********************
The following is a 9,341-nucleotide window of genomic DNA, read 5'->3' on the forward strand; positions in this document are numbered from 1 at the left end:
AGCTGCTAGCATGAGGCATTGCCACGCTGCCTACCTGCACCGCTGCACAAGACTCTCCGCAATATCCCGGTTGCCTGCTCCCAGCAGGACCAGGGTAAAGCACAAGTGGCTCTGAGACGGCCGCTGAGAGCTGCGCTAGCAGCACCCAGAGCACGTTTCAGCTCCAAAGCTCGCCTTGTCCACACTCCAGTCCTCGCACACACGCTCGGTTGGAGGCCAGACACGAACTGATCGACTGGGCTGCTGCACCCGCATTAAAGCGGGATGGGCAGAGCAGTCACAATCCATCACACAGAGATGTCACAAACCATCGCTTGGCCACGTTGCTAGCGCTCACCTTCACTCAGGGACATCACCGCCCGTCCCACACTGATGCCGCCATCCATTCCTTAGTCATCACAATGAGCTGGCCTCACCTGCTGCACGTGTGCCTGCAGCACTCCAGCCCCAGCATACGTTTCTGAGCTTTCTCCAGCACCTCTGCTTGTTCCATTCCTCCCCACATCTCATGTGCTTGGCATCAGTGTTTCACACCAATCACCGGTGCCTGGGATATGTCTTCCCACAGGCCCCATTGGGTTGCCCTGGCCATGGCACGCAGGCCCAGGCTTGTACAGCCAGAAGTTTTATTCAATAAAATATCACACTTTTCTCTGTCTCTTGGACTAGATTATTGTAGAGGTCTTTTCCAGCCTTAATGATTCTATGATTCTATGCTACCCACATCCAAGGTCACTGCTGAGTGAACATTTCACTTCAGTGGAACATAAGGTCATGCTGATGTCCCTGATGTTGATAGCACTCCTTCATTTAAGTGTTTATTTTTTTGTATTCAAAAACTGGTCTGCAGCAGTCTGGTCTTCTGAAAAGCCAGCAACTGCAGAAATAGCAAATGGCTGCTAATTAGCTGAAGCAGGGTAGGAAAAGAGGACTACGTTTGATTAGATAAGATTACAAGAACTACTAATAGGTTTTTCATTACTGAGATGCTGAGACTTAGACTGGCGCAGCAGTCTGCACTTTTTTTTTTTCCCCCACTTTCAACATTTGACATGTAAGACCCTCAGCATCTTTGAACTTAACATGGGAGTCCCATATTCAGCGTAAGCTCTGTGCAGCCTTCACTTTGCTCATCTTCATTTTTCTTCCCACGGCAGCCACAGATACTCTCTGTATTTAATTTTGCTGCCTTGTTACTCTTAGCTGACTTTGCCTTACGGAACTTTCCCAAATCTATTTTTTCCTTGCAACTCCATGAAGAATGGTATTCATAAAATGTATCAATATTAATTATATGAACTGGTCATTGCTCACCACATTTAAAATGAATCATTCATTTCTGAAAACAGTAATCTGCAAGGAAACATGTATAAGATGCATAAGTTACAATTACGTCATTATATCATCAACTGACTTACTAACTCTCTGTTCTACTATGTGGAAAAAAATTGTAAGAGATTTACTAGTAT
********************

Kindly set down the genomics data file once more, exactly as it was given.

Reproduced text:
The following is a 9,341-nucleotide window of genomic DNA, read 5'->3' on the forward strand; positions in this document are numbered from 1 at the left end:
AGCTGCTAGCATGAGGCATTGCCACGCTGCCTACCTGCACCGCTGCACAAGACTCTCCGCAATATCCCGGTTGCCTGCTCCCAGCAGGACCAGGGTAAAGCACAAGTGGCTCTGAGACGGCCGCTGAGAGCTGCGCTAGCAGCACCCAGAGCACGTTTCAGCTCCAAAGCTCGCCTTGTCCACACTCCAGTCCTCGCACACACGCTCGGTTGGAGGCCAGACACGAACTGATCGACTGGGCTGCTGCACCCGCATTAAAGCGGGATGGGCAGAGCAGTCACAATCCATCACACAGAGATGTCACAAACCATCGCTTGGCCACGTTGCTAGCGCTCACCTTCACTCAGGGACATCACCGCCCGTCCCACACTGATGCCGCCATCCATTCCTTAGTCATCACAATGAGCTGGCCTCACCTGCTGCACGTGTGCCTGCAGCACTCCAGCCCCAGCATACGTTTCTGAGCTTTCTCCAGCACCTCTGCTTGTTCCATTCCTCCCCACATCTCATGTGCTTGGCATCAGTGTTTCACACCAATCACCGGTGCCTGGGATATGTCTTCCCACAGGCCCCATTGGGTTGCCCTGGCCATGGCACGCAGGCCCAGGCTTGTACAGCCAGAAGTTTTATTCAATAAAATATCACACTTTTCTCTGTCTCTTGGACTAGATTATTGTAGAGGTCTTTTCCAGCCTTAATGATTCTATGATTCTATGCTACCCACATCCAAGGTCACTGCTGAGTGAACATTTCACTTCAGTGGAACATAAGGTCATGCTGATGTCCCTGATGTTGATAGCACTCCTTCATTTAAGTGTTTATTTTTTTGTATTCAAAAACTGGTCTGCAGCAGTCTGGTCTTCTGAAAAGCCAGCAACTGCAGAAATAGCAAATGGCTGCTAATTAGCTGAAGCAGGGTAGGAAAAGAGGACTACGTTTGATTAGATAAGATTACAAGAACTACTAATAGGTTTTTCATTACTGAGATGCTGAGACTTAGACTGGCGCAGCAGTCTGCACTTTTTTTTTTTCCCCCACTTTCAACATTTGACATGTAAGACCCTCAGCATCTTTGAACTTAACATGGGAGTCCCATATTCAGCGTAAGCTCTGTGCAGCCTTCACTTTGCTCATCTTCATTTTTCTTCCCACGGCAGCCACAGATACTCTCTGTATTTAATTTTGCTGCCTTGTTACTCTTAGCTGACTTTGCCTTACGGAACTTTCCCAAATCTATTTTTTCCTTGCAACTCCATGAAGAATGGTATTCATAAAATGTATCAATATTAATTATATGAACTGGTCATTGCTCACCACATTTAAAATGAATCATTCATTTCTGAAAACAGTAATCTGCAAGGAAACATGTATAAGATGCATAAGTTACAATTACGTCATTATATCATCAACTGACTTACTAACTCTCTGTTCTACTATGTGGAAAAAAATTGTAAGAGATTTACTAGTAT